The above are not cultural norms, they are universally recognized human rights violations, genocidal acts, and crimes against humanity. In fact, in mid-January 2021, former United States Secretary of State Mike Pompeo himself made the determination that “the PRC, under the direction and control of the CCP, has committed genocide against the predominantly Muslim Uyghurs and other ethnic and religious minority groups in Xinjiang” and that he believes that “we are witnessing the systematic attempt to destroy Uyghurs by the Chinese party-state.” Following the administration transition, new US Secretary of State Antony Blinken affirmed his predecessor’s genocide determination, stating “that would be my judgement as well. Forcing men, women, and children into concentration camps, trying to in effect reeducate them to be adherents to the Chinese Communist Party – all of that speaks to an effort to commit genocide.”
So now, President Biden’s dismissive classification of China’s genocidal acts as simply a product of ‘cultural norms’ feels like a slap in the face to some Uyghur and Turkic Muslim diaspora communities and family members of individuals detained in Xinjiang internment camps, who have worked tirelessly to expose China’s human rights violations and advocated for the release of their Uyghur relatives. While some Uyghur organizations are appreciative of President Biden’s assurance that China will face repercussions and stress that much more must be done to hold China accountable, others have been deeply offended by Biden’s statements and seek clarification for why he classified genocide as part of ‘cultural norms’:
“We understand that the new administration is in the process of reviewing its approach to China, and we note and appreciate remarks from you and other senior officials, including National Security Advisor Jake Sullivan and Secretary of State Antony Blinken, reflecting the gravity of Chinese government-inflicted human rights violations in Hong Kong and the Uyghur region/Xinjiang. We welcome senior officials’ statements that the US government will hold the Chinese government “accountable for its abuses of the international system,” and the suggestion that the US will impose consequences for serious violations. To demonstrate that the United States will meet this challenge, we urge that you and your administration take the following steps: make human rights a priority in China policy; play an active role in international bodies that promote human rights in China; provide strong and steadfast support to human rights defenders and civil society activists across China; maintain existing targeted sanctions; counter Chinese Communist Party propaganda” – Uyghur Human Rights Project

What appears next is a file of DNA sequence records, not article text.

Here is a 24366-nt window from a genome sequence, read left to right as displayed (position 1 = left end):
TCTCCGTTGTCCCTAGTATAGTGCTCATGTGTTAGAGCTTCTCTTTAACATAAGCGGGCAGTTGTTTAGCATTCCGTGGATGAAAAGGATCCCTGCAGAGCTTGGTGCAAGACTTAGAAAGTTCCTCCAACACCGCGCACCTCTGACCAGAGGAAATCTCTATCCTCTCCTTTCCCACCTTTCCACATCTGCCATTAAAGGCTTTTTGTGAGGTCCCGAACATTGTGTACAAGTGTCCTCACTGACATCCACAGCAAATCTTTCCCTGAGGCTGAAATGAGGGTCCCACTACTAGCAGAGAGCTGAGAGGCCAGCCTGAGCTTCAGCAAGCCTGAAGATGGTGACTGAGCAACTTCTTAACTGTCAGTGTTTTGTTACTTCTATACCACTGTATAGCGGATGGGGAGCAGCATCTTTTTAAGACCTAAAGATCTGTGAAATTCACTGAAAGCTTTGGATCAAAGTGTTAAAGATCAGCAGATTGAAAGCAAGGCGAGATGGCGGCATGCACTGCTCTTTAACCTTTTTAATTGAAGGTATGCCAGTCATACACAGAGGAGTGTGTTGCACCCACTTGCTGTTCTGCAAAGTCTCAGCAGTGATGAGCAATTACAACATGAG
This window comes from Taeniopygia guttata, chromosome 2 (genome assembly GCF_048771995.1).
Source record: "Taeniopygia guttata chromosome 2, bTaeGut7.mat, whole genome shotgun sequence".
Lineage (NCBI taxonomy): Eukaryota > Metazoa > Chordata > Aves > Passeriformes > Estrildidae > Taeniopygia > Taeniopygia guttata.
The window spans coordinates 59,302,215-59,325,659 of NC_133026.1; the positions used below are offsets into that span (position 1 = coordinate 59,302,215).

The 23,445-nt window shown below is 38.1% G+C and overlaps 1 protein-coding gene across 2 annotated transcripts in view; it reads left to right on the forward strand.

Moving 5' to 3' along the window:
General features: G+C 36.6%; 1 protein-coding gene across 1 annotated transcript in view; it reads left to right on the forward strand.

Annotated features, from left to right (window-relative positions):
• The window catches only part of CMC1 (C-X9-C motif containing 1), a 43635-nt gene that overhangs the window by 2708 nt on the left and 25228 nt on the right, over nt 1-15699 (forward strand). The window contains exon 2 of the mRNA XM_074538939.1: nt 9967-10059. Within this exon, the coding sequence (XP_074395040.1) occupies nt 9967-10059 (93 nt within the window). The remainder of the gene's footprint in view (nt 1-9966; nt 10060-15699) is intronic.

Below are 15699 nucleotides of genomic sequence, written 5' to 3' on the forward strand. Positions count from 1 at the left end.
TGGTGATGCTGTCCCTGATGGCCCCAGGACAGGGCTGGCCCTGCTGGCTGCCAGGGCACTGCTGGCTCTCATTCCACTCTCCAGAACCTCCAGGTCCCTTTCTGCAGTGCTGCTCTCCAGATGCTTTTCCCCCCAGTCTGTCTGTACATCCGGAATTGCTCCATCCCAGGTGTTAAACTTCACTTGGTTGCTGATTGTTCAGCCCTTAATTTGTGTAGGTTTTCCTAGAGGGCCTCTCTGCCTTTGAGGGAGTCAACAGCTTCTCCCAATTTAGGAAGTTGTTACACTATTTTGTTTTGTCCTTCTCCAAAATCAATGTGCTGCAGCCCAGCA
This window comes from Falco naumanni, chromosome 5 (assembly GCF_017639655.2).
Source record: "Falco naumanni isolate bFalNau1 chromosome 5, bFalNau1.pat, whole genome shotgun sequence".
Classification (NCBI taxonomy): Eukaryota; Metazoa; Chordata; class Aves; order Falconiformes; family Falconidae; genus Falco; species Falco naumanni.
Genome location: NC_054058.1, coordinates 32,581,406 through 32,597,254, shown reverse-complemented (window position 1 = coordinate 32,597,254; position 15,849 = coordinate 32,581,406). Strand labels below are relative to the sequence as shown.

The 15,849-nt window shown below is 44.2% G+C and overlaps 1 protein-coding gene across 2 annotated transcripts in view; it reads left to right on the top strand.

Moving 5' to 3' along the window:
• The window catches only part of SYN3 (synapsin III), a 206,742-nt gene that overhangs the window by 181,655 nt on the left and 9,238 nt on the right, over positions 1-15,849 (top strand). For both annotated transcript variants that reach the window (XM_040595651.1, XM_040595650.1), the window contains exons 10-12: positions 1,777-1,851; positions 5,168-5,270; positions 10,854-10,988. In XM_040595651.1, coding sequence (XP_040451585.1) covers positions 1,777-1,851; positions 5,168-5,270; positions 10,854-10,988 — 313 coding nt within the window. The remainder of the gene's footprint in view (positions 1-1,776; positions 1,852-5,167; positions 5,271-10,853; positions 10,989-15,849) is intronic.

“Many Uyghurs and other East Turkistanis in the diaspora are worried that President Biden sought to portray China as the victim and justify its genocide and other crimes against humanity when he stated that ‘culturally, there are different norms that each country and their leaders are expected to follow.’ However, the ‘norms’ in China, as shown in a recent BBC News exposé, include systemic torture and rape occurring in Uyghur concentration camps. The East Turkistan Government in Exile, the democratically elected official body representing East Turkistan, what China calls ‘Xinjiang’ (the colony / new territory) and its people, condemns in the strongest terms, President Biden’s recent statements which has been perceived by our diaspora community as an attempt to justify China’s ongoing genocide of Uyghurs and other Turkic peoples in East Turkistan by portraying China as a ‘victim.’ We urge President Biden to issue a statement clarifying his stance on China’s genocide and other crimes against humanity against Uyghurs and other Turkic peoples in East Turkistan. If President Biden is truly faithful to his promises of upholding human rights and human dignity, then he should lead the U.S. and the international community to ACT immediately to end this ongoing genocide.” – East Turkistan Government in Exile